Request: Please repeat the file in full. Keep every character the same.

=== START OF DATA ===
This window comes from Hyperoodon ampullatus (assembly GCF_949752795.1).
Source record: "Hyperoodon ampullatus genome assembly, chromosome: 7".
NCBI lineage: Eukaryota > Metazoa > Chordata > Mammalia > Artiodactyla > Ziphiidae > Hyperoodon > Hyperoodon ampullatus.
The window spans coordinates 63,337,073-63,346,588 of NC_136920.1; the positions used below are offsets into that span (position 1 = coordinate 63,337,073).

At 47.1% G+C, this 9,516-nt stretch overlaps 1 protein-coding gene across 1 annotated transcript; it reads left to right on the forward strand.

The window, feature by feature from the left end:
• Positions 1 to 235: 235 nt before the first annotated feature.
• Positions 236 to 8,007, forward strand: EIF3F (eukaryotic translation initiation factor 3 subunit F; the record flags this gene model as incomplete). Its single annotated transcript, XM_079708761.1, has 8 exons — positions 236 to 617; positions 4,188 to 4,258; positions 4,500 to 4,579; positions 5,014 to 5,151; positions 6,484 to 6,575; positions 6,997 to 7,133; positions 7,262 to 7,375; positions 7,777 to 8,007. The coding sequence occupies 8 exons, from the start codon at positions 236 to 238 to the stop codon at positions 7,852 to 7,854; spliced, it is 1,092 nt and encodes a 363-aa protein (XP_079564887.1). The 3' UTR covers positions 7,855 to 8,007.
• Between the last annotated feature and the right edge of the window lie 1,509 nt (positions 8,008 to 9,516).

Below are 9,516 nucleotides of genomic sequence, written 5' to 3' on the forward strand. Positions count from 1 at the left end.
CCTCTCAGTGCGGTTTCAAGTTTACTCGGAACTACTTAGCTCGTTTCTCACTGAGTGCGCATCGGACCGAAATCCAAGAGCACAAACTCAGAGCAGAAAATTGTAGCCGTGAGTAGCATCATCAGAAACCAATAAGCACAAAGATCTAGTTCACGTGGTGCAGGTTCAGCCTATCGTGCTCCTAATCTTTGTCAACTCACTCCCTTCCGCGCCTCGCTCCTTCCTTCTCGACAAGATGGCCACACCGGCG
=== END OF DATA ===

This window comes from Hyperoodon ampullatus (assembly GCF_949752795.1).
Source record: "Hyperoodon ampullatus genome assembly, chromosome: 7".
NCBI lineage: Eukaryota > Metazoa > Chordata > Mammalia > Artiodactyla > Ziphiidae > Hyperoodon > Hyperoodon ampullatus.
The window spans coordinates 63,337,073-63,346,588 of NC_136920.1; the positions used below are offsets into that span (position 1 = coordinate 63,337,073).

At 47.1% G+C, this 9,516-nt stretch overlaps 1 protein-coding gene across 1 annotated transcript; it reads left to right on the forward strand.

The window, feature by feature from the left end:
• Positions 1 to 235: 235 nt before the first annotated feature.
• Positions 236 to 8,007, forward strand: EIF3F (eukaryotic translation initiation factor 3 subunit F; the record flags this gene model as incomplete). Its single annotated transcript, XM_079708761.1, has 8 exons — positions 236 to 617; positions 4,188 to 4,258; positions 4,500 to 4,579; positions 5,014 to 5,151; positions 6,484 to 6,575; positions 6,997 to 7,133; positions 7,262 to 7,375; positions 7,777 to 8,007. The coding sequence occupies 8 exons, from the start codon at positions 236 to 238 to the stop codon at positions 7,852 to 7,854; spliced, it is 1,092 nt and encodes a 363-aa protein (XP_079564887.1). The 3' UTR covers positions 7,855 to 8,007.
• Between the last annotated feature and the right edge of the window lie 1,509 nt (positions 8,008 to 9,516).

Below are 9,516 nucleotides of genomic sequence, written 5' to 3' on the forward strand. Positions count from 1 at the left end.
CCTCTCAGTGCGGTTTCAAGTTTACTCGGAACTACTTAGCTCGTTTCTCACTGAGTGCGCATCGGACCGAAATCCAAGAGCACAAACTCAGAGCAGAAAATTGTAGCCGTGAGTAGCATCATCAGAAACCAATAAGCACAAAGATCTAGTTCACGTGGTGCAGGTTCAGCCTATCGTGCTCCTAATCTTTGTCAACTCACTCCCTTCCGCGCCTCGCTCCTTCCTTCTCGACAAGATGGCCACACCGGCG